Death[edit]
    He died not long after his return to England at Salisbury Castle. Roger of Wendover alleged that he was poisoned by Hubert de Burgh. He was buried at Salisbury Cathedral in Salisbury, Wiltshire, England.

    William Longespée\'s tomb was opened in 1791. Bizarrely, the well-preserved corpse of a rat which carried traces of arsenic, was found inside his skull.[5] The rat is now on display in a case at the Salisbury and South Wiltshire Museum.[5]

    Likeness[edit]
    A terracotta statue of Longespée, dating from 1756, is located in the Great Hall of Lacock Abbey in Lacock, Wiltshire, England. A likeness of his wife Ela is also on display, while several other statues are believed to show their children.

    Family[edit]
    By his wife Ela, Countess of Salisbury, he had four sons and six daughters:[6]

    William II Longespée (1212?–1250), who was sometimes called Earl of Salisbury but never legally bore the title because he died before his mother, Countess Ela, who held the earldom until her death in 1261.
    Richard, a canon of Salisbury.
    Stephen (d. 1260), who was seneschal of Gascony and married Emeline de Ridelsford, widow of Hugh de Lacy, 1st Earl of Ulster. Their two daughters were Eleanor Longspee, who married Sir Roger La Zouche and Emeline Longspee, who married Sir Maurice FitzMaurice, Justiciar of Ireland.
    Nicholas (d. 1297), bishop of Salisbury.
    Isabella Longespée, who married Sir William de Vesci.
    Ela Longespée, who first married Thomas de Beaumont, 6th Earl of Warwick, and then married Philip Basset. No issue.[7]
    Ida Longespée, married firstly Ralph who was son of Ralph de Somery, Baron of Dudley, and Margaret, daughter of John Marshal;[7] she married secondly William de Beauchamp, Baron of Bedford, by whom she had six children, including Maud de Beauchamp, wife of Roger de Mowbray.[8]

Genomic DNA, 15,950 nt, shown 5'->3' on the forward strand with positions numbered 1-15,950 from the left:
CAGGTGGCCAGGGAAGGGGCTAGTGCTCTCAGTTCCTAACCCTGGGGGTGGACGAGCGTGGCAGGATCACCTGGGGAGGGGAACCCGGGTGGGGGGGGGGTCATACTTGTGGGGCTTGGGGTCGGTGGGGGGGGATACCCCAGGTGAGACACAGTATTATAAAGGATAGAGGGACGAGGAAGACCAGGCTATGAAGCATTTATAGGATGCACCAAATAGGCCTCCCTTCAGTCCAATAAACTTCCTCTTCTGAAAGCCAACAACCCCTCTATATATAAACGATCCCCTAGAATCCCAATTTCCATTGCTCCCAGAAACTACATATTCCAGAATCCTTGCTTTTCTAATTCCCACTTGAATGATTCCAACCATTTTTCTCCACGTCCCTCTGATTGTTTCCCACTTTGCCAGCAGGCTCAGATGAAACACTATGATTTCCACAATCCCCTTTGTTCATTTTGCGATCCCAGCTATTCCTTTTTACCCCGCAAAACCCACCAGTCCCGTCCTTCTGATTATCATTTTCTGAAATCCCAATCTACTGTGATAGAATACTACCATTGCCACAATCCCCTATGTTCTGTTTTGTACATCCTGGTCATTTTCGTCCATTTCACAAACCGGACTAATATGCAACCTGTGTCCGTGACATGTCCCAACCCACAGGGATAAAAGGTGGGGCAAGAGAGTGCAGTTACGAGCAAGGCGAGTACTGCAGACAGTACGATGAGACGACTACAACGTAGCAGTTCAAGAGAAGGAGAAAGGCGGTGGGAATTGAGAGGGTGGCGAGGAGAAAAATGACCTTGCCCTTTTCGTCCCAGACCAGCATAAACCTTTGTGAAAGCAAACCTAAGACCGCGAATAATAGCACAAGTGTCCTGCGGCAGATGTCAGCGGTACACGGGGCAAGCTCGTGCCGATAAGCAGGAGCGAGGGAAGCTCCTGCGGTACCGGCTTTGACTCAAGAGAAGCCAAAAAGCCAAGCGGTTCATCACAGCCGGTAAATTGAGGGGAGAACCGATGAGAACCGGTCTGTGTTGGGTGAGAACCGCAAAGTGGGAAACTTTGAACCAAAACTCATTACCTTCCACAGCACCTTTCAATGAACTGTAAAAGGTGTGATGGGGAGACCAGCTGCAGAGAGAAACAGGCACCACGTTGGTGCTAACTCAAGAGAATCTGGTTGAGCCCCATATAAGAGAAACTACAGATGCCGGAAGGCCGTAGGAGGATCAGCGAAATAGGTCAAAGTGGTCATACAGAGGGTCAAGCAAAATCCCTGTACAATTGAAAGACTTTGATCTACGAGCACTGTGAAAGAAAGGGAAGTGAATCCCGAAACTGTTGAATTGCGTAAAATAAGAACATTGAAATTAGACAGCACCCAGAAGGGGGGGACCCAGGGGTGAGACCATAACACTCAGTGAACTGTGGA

Ida II de Longespée (she is alternatively listed as William and Ela\'s granddaughter: see notes below), married Sir Walter FitzRobert, son of Robert Fitzwalter, by whom she had issue including Ela FitzWalter, wife of William de Odyngsells. Ela\'s and Williams\'s grandsons include William de Clinton and John de Grey.[7]
    Mary Longespée, married. No issue.[7]
    Pernel Longespée.  [1
    Died 7 Mar 1226  Salisbury Castle Find all individuals with events at this location 
    Person ID I2345  Ellie Wood Keith
    Last Modified 23 Mar 2018 

    Father Henri II (Henry Curtmantle, Henry FitzEmpress) of England, Plantagenet, King of England 1154-1189,   b. 5 Mar 1133, Le Mand, Pays-De-Loire, France Find all individuals with events at this location,   d. 6 Jul 1189, Chinon, Pays De Loire, France Find all individuals with events at this location  (Age 56 years) 
    Mother Ida de Tosny 
    Family ID F1544  Group Sheet  |  Family Chart

    Family Ela FitzPatrick, Countess of Salisbury,   b. Amesbury, Wiltshire Find all individuals with events at this location,   d. 24 Aug 1261 
    Married 1198 
    Children 
    +1. William Longespee, de Jure Earl of Salisbury,   b. Abt 1207,   d. 7 Feb 1250, Mansorah Find all individuals with events at this location  (Age ~ 43 years)
    Last Modified 22 Mar 2018 
    Family ID F1496  Group Sheet  |  Family Chart

  • Photos
    William Longespee, 3rd Earl of Salisbury
    William Longespee, 3rd Earl of Salisbury

  • Sources 
    1. [S12] Wikipedia, https://en.wikipedia.org/wiki/William_Longespée,_3rd_Earl_of_Salisbury.